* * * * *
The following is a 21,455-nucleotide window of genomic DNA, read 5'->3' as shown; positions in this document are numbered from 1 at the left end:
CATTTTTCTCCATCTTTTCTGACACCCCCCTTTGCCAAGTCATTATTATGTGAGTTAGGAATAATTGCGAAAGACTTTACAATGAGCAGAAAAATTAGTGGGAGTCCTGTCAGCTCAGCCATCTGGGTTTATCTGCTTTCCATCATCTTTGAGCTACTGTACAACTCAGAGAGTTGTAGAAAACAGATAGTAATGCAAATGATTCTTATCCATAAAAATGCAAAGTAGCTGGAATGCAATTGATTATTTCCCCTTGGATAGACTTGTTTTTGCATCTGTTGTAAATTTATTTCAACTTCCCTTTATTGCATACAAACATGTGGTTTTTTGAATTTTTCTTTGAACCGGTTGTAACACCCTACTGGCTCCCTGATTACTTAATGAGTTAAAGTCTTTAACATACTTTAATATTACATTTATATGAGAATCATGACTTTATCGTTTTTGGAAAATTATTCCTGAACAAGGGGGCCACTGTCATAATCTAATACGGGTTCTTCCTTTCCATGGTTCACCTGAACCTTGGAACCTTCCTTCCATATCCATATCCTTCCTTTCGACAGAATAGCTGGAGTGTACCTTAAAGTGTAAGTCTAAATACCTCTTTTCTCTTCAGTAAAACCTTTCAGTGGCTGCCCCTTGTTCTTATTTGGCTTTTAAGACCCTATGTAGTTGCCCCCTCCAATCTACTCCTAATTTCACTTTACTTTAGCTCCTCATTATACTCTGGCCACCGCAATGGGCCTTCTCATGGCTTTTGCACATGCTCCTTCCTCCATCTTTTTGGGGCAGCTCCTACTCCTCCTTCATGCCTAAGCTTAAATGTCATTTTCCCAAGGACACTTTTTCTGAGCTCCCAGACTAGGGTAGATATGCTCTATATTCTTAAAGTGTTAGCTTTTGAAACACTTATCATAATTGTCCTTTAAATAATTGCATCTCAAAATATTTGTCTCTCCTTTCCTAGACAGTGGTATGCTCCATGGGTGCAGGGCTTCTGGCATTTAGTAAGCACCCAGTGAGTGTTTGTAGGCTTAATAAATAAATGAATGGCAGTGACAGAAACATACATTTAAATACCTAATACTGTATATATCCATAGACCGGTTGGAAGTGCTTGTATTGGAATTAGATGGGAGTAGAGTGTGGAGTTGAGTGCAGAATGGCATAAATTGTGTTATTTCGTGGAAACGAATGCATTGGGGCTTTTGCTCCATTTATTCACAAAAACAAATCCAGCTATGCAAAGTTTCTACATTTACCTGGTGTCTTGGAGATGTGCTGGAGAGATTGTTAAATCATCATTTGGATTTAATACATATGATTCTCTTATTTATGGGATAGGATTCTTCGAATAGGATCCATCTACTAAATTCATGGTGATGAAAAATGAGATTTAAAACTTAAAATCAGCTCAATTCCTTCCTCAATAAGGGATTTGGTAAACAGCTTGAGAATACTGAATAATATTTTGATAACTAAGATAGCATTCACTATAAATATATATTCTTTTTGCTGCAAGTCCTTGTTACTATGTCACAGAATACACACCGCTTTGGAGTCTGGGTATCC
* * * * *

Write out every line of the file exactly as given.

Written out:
The following is a 21,455-nucleotide window of genomic DNA, read 5'->3' as shown; positions in this document are numbered from 1 at the left end:
CATTTTTCTCCATCTTTTCTGACACCCCCCTTTGCCAAGTCATTATTATGTGAGTTAGGAATAATTGCGAAAGACTTTACAATGAGCAGAAAAATTAGTGGGAGTCCTGTCAGCTCAGCCATCTGGGTTTATCTGCTTTCCATCATCTTTGAGCTACTGTACAACTCAGAGAGTTGTAGAAAACAGATAGTAATGCAAATGATTCTTATCCATAAAAATGCAAAGTAGCTGGAATGCAATTGATTATTTCCCCTTGGATAGACTTGTTTTTGCATCTGTTGTAAATTTATTTCAACTTCCCTTTATTGCATACAAACATGTGGTTTTTTGAATTTTTCTTTGAACCGGTTGTAACACCCTACTGGCTCCCTGATTACTTAATGAGTTAAAGTCTTTAACATACTTTAATATTACATTTATATGAGAATCATGACTTTATCGTTTTTGGAAAATTATTCCTGAACAAGGGGGCCACTGTCATAATCTAATACGGGTTCTTCCTTTCCATGGTTCACCTGAACCTTGGAACCTTCCTTCCATATCCATATCCTTCCTTTCGACAGAATAGCTGGAGTGTACCTTAAAGTGTAAGTCTAAATACCTCTTTTCTCTTCAGTAAAACCTTTCAGTGGCTGCCCCTTGTTCTTATTTGGCTTTTAAGACCCTATGTAGTTGCCCCCTCCAATCTACTCCTAATTTCACTTTACTTTAGCTCCTCATTATACTCTGGCCACCGCAATGGGCCTTCTCATGGCTTTTGCACATGCTCCTTCCTCCATCTTTTTGGGGCAGCTCCTACTCCTCCTTCATGCCTAAGCTTAAATGTCATTTTCCCAAGGACACTTTTTCTGAGCTCCCAGACTAGGGTAGATATGCTCTATATTCTTAAAGTGTTAGCTTTTGAAACACTTATCATAATTGTCCTTTAAATAATTGCATCTCAAAATATTTGTCTCTCCTTTCCTAGACAGTGGTATGCTCCATGGGTGCAGGGCTTCTGGCATTTAGTAAGCACCCAGTGAGTGTTTGTAGGCTTAATAAATAAATGAATGGCAGTGACAGAAACATACATTTAAATACCTAATACTGTATATATCCATAGACCGGTTGGAAGTGCTTGTATTGGAATTAGATGGGAGTAGAGTGTGGAGTTGAGTGCAGAATGGCATAAATTGTGTTATTTCGTGGAAACGAATGCATTGGGGCTTTTGCTCCATTTATTCACAAAAACAAATCCAGCTATGCAAAGTTTCTACATTTACCTGGTGTCTTGGAGATGTGCTGGAGAGATTGTTAAATCATCATTTGGATTTAATACATATGATTCTCTTATTTATGGGATAGGATTCTTCGAATAGGATCCATCTACTAAATTCATGGTGATGAAAAATGAGATTTAAAACTTAAAATCAGCTCAATTCCTTCCTCAATAAGGGATTTGGTAAACAGCTTGAGAATACTGAATAATATTTTGATAACTAAGATAGCATTCACTATAAATATATATTCTTTTTGCTGCAAGTCCTTGTTACTATGTCACAGAATACACACCGCTTTGGAGTCTGGGTATCC